SATA vs. NVMe: Which SSD interface is right for your business?
A crucial part of your IT infrastructure is your enterprise storage subsystem — whether it’s on a single server and desktop or 1,000. In choosing hard drives, solid state drives (SSDs), consumer drives, enterprise storage components and capacities, you have a ton of options, so you’re bound to find a solution that fits your needs. But what types of buses and protocols are those storage devices using? And when should you aim to equip your machines with which types of devices?
Storage interfaces connect the actual drives where your data resides to your system’s main processing bus. Think of the interfaces as the highway that data travels on to get from your drive to your processor and memory.
Today, there are two main types of bus interfaces in most PC production systems: serial advanced technology attachment (SATA) and peripheral component interconnect express (PCIe). Each has its own history, design and proper placement.
Bus interfaces: A brief history
SATA is a computer bus interface designed at a time when hard disks were dependent on spinning platters and therefore had a relatively low physical limit on how much data they could transfer at once. Looking at computers — and especially servers — from the early 2000s and before, no matter how powerful your processor was, the most common performance bottleneck was the hard drive. SATA protocol may have been designed to speed up storage transfers on this slower medium, but it was still designed for spinning media. Its latest version, SATA 3.0, dates back to 2008 — well before SSDs became mainstream.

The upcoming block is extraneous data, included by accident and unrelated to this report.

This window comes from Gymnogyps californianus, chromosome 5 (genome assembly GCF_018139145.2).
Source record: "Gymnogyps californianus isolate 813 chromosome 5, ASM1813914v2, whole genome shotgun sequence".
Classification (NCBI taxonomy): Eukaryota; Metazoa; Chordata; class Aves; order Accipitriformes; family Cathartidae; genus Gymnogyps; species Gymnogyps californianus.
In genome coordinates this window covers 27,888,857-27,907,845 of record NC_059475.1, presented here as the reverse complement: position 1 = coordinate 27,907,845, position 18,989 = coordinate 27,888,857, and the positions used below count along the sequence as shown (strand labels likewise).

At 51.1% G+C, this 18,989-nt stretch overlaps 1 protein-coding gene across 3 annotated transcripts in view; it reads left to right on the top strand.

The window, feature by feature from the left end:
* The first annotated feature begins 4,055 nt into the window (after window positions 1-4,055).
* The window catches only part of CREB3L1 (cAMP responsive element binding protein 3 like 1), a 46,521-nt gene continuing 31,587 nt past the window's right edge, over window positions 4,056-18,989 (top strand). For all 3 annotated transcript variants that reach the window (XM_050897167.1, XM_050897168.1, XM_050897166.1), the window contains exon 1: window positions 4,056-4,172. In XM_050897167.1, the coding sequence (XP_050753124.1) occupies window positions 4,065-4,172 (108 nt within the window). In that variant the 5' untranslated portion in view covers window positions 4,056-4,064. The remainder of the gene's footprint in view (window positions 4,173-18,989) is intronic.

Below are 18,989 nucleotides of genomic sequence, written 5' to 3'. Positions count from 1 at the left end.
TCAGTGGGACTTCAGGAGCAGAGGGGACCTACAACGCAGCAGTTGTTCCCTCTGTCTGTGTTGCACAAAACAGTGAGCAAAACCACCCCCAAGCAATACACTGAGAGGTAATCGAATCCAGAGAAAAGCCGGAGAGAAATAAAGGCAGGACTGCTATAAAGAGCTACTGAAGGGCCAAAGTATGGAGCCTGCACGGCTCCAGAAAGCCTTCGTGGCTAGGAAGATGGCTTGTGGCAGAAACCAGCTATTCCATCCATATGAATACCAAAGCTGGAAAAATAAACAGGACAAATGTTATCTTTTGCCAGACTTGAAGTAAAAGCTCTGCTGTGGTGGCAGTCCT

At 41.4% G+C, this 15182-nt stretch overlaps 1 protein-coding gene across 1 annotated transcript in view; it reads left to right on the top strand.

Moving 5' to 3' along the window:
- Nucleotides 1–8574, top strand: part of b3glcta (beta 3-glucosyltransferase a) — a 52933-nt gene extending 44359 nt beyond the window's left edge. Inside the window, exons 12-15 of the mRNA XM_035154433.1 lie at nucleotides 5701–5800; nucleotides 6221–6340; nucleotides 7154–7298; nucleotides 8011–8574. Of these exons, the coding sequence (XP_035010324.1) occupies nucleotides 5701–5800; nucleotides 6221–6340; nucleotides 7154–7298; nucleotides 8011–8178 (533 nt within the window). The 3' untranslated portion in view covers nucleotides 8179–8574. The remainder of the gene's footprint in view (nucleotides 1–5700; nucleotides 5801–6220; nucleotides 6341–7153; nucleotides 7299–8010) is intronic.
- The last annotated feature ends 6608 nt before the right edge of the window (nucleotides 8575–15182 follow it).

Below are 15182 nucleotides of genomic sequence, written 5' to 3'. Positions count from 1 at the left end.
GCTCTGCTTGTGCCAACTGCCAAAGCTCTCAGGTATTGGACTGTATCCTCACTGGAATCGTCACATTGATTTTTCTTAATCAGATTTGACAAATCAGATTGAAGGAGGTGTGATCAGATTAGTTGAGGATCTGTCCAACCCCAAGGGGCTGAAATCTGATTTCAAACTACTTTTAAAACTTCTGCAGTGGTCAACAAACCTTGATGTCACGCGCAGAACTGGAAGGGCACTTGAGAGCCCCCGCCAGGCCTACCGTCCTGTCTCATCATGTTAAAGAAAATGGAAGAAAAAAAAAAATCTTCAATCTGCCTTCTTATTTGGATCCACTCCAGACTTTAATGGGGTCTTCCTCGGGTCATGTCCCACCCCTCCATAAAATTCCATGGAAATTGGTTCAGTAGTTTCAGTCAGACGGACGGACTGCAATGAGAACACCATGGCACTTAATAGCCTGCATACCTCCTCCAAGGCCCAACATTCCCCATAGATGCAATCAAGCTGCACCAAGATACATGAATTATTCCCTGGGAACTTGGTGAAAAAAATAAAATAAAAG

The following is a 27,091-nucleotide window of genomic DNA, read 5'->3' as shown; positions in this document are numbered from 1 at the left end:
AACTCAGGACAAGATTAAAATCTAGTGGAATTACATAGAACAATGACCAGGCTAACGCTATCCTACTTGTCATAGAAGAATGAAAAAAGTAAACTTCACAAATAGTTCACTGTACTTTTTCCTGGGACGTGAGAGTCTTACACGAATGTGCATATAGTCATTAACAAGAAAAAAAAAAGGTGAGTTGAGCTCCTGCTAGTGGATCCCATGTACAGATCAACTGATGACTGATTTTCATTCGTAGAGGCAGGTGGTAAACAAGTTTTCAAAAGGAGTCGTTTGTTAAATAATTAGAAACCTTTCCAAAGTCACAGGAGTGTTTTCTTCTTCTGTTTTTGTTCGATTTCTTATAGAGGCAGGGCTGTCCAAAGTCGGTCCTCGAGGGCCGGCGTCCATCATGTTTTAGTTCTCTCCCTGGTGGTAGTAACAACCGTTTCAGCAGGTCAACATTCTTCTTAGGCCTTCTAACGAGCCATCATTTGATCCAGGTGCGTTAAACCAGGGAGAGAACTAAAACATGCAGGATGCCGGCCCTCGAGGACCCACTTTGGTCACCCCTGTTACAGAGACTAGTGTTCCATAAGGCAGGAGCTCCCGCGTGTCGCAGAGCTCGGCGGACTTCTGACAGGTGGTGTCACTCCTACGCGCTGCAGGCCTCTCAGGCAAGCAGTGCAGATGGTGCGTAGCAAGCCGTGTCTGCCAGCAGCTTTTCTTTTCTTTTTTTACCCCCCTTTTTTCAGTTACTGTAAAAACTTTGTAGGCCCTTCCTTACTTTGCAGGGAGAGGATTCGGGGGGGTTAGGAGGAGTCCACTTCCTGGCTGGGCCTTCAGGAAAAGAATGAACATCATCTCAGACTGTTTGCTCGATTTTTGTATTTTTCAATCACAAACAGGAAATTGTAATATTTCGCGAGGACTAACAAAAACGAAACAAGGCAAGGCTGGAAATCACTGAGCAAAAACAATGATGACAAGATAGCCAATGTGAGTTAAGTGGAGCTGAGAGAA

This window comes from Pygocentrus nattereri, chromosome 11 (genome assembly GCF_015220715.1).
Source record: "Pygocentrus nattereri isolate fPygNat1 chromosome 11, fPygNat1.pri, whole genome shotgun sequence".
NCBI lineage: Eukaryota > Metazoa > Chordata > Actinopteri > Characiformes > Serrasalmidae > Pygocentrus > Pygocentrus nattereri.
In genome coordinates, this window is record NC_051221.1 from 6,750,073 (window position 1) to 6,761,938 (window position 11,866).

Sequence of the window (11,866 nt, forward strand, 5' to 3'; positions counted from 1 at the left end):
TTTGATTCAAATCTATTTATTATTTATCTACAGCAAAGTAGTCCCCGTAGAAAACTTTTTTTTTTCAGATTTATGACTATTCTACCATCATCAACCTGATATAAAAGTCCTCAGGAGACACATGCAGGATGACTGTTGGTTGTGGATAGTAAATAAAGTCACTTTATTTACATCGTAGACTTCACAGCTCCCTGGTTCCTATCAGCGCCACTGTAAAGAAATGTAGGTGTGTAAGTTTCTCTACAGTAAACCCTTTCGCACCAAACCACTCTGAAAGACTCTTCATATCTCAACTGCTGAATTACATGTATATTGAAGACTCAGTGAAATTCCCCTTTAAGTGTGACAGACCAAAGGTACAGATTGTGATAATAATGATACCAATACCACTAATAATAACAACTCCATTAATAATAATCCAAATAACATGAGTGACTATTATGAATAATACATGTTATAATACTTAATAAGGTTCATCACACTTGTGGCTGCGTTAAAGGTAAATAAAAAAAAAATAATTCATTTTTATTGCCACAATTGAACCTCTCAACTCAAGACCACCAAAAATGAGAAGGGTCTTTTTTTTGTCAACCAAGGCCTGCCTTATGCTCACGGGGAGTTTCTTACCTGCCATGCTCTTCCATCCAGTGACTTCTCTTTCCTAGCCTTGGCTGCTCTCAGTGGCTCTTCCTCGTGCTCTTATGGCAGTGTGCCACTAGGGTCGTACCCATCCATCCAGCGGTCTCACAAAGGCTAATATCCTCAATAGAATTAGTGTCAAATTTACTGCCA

Pros and cons: SATA vs NVMe
Choosing the right storage interface bus can be the difference that gets you the right workload solution that meets your needs for both performance and cost. Here’s a handy guide to the advantages and disadvantages of SATA and NVMe.
Advantages of SATA
- SATA has a long history of support on different hardware and form factors, so it has remarkable compatibility with a variety of devices from the early 2000s to today.
- And SATA devices are relatively inexpensive because they’re widely available and have lower performance levels than spinning media.
- SATA is preferable for workloads where low cost for larger capacities is the main priority — for archiving data, storing little-used files and keeping backup solutions — and transfer speed is a secondary or tertiary concern.
Disadvantages of SATA
- It’s the slowest storage transfer protocol, designed for yesterday’s storage devices, not tomorrow’s.
- Some M.2 devices still use SATA connectors and command sets, and they perform much more slowly than their NVMe counterparts. The format can cause confusion during device selection.
- SATA and its related devices are ill-suited to busy, data-intensive environments that depend on fast transfers and low latency.
Advantages of NVMe
- Less time is required to get data from storage medium to host processor, making NVMe a much better choice for data-intensive applications and workloads.
- The NVMe protocol has much lower latency, allowing for better-performing sustained transfers and more consistent data delivery.
- The M.2 format used by many NVMe devices allows for great capacity in a tiny form factor — such as a thumb drive — perfect for systems that require fast performance and a lot of storage where physical space (or perhaps device weight) is a limiting factor.
Disadvantages of NVMe
- NVMe depends on relatively high-performance SSDs that are more expensive than spinning drives on a capacity basis.
- For client PCs, NVMe generally depends on devices in the M.2 format, which limits the drive selection compared to other solutions. (U.2 drives, with a 2.5-inch form factor, are very relevant in the data center space.)
- There isn’t much support for legacy NVMe on older systems, making a storage system upgrade unlikely for an otherwise serviceable machine.
- NVMe devices, while gaining overall value every day, aren’t the most cost-effective choice for storing large amounts of data in your archives.